Not guilty verdict in Canada train disaster trial

Not guilty verdict in Canada train disaster trial

Three men on trial for criminal negligence after a 2013 train derailment that killed 47 people in the Canadian province of Quebec have all been found not guilty.

The jury of eight men and four women reached the verdict on Friday after nine days of deliberations.

A runaway train carrying crude oil from North Dakota derailed in Lac-Megantic, Quebec and exploded on July 6, 2013, levelling much of the town centre.

Engineer Tom Harding and former colleagues Richard Labrie and Jean Demaitre each faced one count of criminal negligence causing the death of 47 people. They pleaded not guilty.

Labrie was the traffic controller and Demaitre was the manager of train operations.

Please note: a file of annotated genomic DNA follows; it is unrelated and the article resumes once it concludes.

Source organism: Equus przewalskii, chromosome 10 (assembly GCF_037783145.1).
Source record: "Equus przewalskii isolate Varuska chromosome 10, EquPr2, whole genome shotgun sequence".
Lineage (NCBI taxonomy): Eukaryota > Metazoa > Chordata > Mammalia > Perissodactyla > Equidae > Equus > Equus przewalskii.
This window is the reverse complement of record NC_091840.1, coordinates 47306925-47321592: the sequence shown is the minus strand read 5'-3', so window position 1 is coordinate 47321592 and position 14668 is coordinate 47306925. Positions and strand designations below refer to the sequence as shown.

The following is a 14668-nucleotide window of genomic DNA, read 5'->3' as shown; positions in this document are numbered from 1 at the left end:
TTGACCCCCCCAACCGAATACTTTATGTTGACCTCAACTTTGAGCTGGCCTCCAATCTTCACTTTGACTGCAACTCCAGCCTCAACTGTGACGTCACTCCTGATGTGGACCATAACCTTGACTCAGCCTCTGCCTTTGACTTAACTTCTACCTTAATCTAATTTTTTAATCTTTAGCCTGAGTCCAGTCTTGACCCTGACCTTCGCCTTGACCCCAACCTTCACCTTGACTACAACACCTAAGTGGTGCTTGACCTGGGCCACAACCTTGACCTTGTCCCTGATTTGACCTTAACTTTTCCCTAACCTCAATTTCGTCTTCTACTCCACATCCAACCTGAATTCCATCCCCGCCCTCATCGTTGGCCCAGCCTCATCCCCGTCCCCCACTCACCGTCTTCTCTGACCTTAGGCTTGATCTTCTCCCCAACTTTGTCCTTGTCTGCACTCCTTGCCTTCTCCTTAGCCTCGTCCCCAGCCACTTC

The prosecution argued that Harding played a significant role in the accident because he did not apply a sufficient number of brakes or test them to ensure they worked properly after leaving the train for the night in nearby Nantes, Quebec.

That left the locomotive resting precariously on a slope six miles away from Lac-Megantic.

The prosecution also blamed Labrie and Demaitre, arguing their responsibilities included taking the necessary steps to avoid injuries and loss of life the night before the derailment.

The prosecution claimed neither man checked with Harding to see how many handbrakes had been applied and whether tests had been conducted.

One of Harding's lawyers said the rail disaster was an accident resulting from a perfect storm of unforeseeable events.

"We can't hold people criminally responsible for not being perfect," Charles Shearson told the court during the trial.

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